Writing Lessons from "A Christmas Carol": A Good Beginning*

Monday, December 7, 2015

One way I grow as a writer is by analyzing the books I read. This month my blog will cover lessons from A Christmas Carol by Charles Dickens. I’ll start with the importance of a good beginning.*
To define my terms, a good beginning is one that grabs the reader’s attention and motivates him or her to continue reading. It doesn’t have to be—and usually isn’t—the event that creates the central conflict, but it does have to fit with the story. For me, finding the right beginning is the hardest part of writing a novel.
So what makes a good beginning? Let’s start with the first paragraph of A Christmas Carol.
Marley was dead: to begin with. There is no doubt whatever about that. The register of his burial was signed by the clergyman, the clerk, the undertaker, and the chief mourner. Scrooge signed it: and Scrooge’s name was good upon ‘Change, for anything he chose to put his hand to. Old Marley was as dead as a door-nail.
Is this a good beginning? Or, to ask the question another way, does it make you want to read on?
For me it does. It tells me repeatedly that Marley is dead, but it doesn’t tell me why that matters. So the first paragraph leaves me with a question that won’t get answered unless I continue reading.
The next paragraph doesn’t do it, but it keeps my attention because the detour is interesting and has its own purpose. Here’s the second paragraph.
Mind! I don’t mean to say that I know, of my own knowledge, what there is particularly dead about a door-nail. I might have been inclined, myself, to regard a coffin-nail as the deadest piece of ironmongery in the trade. But the wisdom of our ancestors is in the simile; and my unhallowed hands shall not disturb it, or the Country’s done for. You will therefor permit me to repeat, emphatically, that Marley was as dead as a door-nail.
This paragraph sets the tone (informal and conversational) and introduces me to the omniscient narrator. That last point is important because now I won’t be thrown out of the story when the narrator adds something that the characters themselves can’t know.
But I still don’t know why it matter that Marley is dead. Will the next paragraphs answer my question?
Scrooge knew he was dead? Of course he did. How could it be otherwise? Scrooge and he were partners for I don’t know how many years. Scrooge was his sole executor, his sole administrator, his sole assign, his sole residuary legatee, his sole friend, and sole mourner. And even Scrooge was not so dreadfully cut up by the sad event, but that he was an excellent man of business on the very day of the funeral, and solemnized it with an undoubted bargain.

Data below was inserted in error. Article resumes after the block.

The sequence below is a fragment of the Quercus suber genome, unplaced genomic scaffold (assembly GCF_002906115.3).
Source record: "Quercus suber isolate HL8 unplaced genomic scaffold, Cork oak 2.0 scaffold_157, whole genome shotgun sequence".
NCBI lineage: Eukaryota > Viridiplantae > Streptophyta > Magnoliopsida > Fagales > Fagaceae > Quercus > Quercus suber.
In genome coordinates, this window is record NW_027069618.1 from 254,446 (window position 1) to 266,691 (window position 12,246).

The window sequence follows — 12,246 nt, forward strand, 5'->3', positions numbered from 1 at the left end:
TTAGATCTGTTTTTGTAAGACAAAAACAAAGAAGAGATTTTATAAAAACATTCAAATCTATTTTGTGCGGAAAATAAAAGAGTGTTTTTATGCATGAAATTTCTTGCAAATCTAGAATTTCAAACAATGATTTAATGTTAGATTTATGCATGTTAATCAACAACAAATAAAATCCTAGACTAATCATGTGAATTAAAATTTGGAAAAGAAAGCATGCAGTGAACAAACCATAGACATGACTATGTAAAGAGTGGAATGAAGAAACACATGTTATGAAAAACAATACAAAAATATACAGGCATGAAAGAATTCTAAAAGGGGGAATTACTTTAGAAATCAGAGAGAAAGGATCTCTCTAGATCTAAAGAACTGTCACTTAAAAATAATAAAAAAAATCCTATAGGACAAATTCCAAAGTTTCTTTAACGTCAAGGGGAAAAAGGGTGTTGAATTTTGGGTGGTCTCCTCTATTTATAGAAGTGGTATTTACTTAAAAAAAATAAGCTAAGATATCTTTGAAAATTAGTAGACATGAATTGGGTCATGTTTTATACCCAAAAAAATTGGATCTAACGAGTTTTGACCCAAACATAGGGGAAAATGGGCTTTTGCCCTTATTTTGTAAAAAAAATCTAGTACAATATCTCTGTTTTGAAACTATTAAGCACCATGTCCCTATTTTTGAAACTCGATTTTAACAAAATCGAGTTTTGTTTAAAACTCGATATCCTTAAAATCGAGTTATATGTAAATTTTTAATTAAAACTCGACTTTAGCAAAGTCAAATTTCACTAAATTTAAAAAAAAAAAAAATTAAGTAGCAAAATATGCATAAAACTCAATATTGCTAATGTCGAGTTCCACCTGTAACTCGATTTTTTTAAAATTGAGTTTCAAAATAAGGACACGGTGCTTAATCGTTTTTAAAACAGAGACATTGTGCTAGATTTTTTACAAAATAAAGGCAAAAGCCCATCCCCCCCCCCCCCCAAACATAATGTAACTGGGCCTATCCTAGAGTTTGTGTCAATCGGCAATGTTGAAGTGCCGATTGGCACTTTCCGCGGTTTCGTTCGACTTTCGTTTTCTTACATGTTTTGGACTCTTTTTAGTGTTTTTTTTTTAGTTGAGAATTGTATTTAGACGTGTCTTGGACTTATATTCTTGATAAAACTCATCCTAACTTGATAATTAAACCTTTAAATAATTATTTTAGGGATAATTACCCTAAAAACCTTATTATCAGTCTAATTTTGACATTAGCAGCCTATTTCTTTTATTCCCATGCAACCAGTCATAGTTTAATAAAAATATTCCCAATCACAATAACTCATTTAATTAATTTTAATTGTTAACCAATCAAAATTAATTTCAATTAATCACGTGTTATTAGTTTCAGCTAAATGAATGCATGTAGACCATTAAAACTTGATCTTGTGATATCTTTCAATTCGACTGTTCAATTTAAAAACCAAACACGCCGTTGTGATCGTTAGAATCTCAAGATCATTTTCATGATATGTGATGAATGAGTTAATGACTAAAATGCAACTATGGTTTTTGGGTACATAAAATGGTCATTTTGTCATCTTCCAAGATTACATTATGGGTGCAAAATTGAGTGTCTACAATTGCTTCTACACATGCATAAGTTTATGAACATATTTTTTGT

The mention of Marley’s funeral brings me back to the point I started from. There is no doubt that Marley was dead. This must be distinctly understood, or nothing wonderful can come of the story I am going to relate. If we were not perfectly convinced that Hamlet’s Father died before the play began, there would be nothing more remarkable in his taking a stroll at night, in an easterly wind, upon his own ramparts, than there would be in any other middle-aged gentleman rashly turning out after dark in a breezy spot—say Saint Paul’s Churchyard for instance—literally to astonish his son’s weak mind.
Now I’m even more curious. What remarkable thing is going to happen because Marley is dead? If I wasn’t hooked after the first paragraph, I am by the fourth. And that allows Dickens to take six more pages to fill in Scrooge’s character before answering the question that peaked my interest in the first place. Six pages where I keep reading even though I don’t yet know how those events relate to Marley’s death.
So how do you get a reader to keep reading? Grab the reader’s attention in the first few paragraphs and clue the reader in to the style and narrator of the book. If everything comes together, you may have a new fan.
That’s the first lesson from A Christmas Carol.
* The generic word “good” is often used as a lazy writer’s alternative to finding terminology that is more descriptive. For this post, however, I chose the word purposefully to conjure up the title of Lemony Snicket’s first book from A Series of Unfortunate Events. If you compare the opening paragraphs of The Bad Beginning with the opening paragraphs of A Christmas Carol, you will find some interesting similarities. But I’ll let you make that comparison on your own.
The picture at the top of this post shows Marley’s Ghost confronting Ebenezer Scrooge. It was drawn by John Leech for the first printing of Charles Dickens’ A Christmas Carol, which was published in December 1843. The illustration is in the public domain because of its age. 

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